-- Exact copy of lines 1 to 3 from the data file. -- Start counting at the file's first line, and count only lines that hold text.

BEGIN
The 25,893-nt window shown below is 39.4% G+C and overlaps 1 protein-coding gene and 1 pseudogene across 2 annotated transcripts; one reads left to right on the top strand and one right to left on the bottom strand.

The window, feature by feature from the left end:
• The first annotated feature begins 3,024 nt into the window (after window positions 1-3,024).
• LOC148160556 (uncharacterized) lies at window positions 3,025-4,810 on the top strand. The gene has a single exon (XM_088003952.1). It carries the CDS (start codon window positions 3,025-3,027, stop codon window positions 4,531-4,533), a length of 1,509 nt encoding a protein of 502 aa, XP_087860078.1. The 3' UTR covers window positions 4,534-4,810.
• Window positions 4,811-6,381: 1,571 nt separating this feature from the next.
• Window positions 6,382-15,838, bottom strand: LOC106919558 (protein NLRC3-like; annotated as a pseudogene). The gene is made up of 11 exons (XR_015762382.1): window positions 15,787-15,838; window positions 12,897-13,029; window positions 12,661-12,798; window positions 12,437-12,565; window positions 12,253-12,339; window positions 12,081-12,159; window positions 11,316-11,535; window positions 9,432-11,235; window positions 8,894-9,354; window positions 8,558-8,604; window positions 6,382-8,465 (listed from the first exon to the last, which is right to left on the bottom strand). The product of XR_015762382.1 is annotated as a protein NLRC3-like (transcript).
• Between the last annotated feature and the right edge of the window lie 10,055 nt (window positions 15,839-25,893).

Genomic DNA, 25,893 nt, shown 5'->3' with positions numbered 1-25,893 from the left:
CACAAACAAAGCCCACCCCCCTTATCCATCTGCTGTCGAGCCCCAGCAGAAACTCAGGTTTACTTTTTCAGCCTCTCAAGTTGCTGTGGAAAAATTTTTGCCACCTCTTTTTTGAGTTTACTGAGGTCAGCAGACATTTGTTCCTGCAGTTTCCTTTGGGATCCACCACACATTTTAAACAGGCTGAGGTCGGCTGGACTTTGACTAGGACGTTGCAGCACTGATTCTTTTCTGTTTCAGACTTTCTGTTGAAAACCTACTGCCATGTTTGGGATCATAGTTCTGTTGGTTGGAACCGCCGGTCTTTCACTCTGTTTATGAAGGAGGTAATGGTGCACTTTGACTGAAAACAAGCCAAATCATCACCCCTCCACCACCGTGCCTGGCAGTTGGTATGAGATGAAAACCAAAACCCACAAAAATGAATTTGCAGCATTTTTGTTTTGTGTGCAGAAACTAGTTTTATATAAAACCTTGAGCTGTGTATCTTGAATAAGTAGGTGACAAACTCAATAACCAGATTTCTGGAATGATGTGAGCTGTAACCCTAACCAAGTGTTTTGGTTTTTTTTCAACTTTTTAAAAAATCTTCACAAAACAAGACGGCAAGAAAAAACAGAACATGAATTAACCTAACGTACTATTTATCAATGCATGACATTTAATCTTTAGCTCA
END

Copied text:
The 25,893-nt window shown below is 39.4% G+C and overlaps 1 protein-coding gene and 1 pseudogene across 2 annotated transcripts; one reads left to right on the top strand and one right to left on the bottom strand.

The window, feature by feature from the left end:
• The first annotated feature begins 3,024 nt into the window (after window positions 1-3,024).